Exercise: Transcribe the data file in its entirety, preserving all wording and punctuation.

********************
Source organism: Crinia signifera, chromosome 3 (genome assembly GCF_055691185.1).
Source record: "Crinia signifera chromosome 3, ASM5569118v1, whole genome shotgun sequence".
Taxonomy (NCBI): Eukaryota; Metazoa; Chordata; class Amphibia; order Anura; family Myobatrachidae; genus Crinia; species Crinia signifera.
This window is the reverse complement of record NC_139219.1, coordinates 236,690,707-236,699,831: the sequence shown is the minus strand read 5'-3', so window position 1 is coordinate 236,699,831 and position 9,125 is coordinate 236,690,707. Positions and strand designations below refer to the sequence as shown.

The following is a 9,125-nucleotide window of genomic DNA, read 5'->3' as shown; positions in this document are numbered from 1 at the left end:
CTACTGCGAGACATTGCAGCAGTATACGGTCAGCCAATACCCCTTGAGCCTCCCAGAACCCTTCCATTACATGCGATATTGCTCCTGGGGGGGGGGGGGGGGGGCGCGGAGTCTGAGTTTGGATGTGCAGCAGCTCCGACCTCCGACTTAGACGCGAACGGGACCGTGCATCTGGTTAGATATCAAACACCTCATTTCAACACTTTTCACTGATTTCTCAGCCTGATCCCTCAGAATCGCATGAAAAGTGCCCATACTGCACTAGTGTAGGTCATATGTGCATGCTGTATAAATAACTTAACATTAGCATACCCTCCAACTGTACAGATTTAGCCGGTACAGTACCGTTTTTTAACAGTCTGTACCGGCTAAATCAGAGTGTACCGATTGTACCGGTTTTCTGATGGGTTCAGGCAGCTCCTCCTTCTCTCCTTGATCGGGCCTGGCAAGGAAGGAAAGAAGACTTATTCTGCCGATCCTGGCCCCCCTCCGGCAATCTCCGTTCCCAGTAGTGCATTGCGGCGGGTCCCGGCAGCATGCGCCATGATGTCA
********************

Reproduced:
Source organism: Crinia signifera, chromosome 3 (genome assembly GCF_055691185.1).
Source record: "Crinia signifera chromosome 3, ASM5569118v1, whole genome shotgun sequence".
Taxonomy (NCBI): Eukaryota; Metazoa; Chordata; class Amphibia; order Anura; family Myobatrachidae; genus Crinia; species Crinia signifera.
This window is the reverse complement of record NC_139219.1, coordinates 236,690,707-236,699,831: the sequence shown is the minus strand read 5'-3', so window position 1 is coordinate 236,699,831 and position 9,125 is coordinate 236,690,707. Positions and strand designations below refer to the sequence as shown.

The following is a 9,125-nucleotide window of genomic DNA, read 5'->3' as shown; positions in this document are numbered from 1 at the left end:
CTACTGCGAGACATTGCAGCAGTATACGGTCAGCCAATACCCCTTGAGCCTCCCAGAACCCTTCCATTACATGCGATATTGCTCCTGGGGGGGGGGGGGGGGGGCGCGGAGTCTGAGTTTGGATGTGCAGCAGCTCCGACCTCCGACTTAGACGCGAACGGGACCGTGCATCTGGTTAGATATCAAACACCTCATTTCAACACTTTTCACTGATTTCTCAGCCTGATCCCTCAGAATCGCATGAAAAGTGCCCATACTGCACTAGTGTAGGTCATATGTGCATGCTGTATAAATAACTTAACATTAGCATACCCTCCAACTGTACAGATTTAGCCGGTACAGTACCGTTTTTTAACAGTCTGTACCGGCTAAATCAGAGTGTACCGATTGTACCGGTTTTCTGATGGGTTCAGGCAGCTCCTCCTTCTCTCCTTGATCGGGCCTGGCAAGGAAGGAAAGAAGACTTATTCTGCCGATCCTGGCCCCCCTCCGGCAATCTCCGTTCCCAGTAGTGCATTGCGGCGGGTCCCGGCAGCATGCGCCATGATGTCA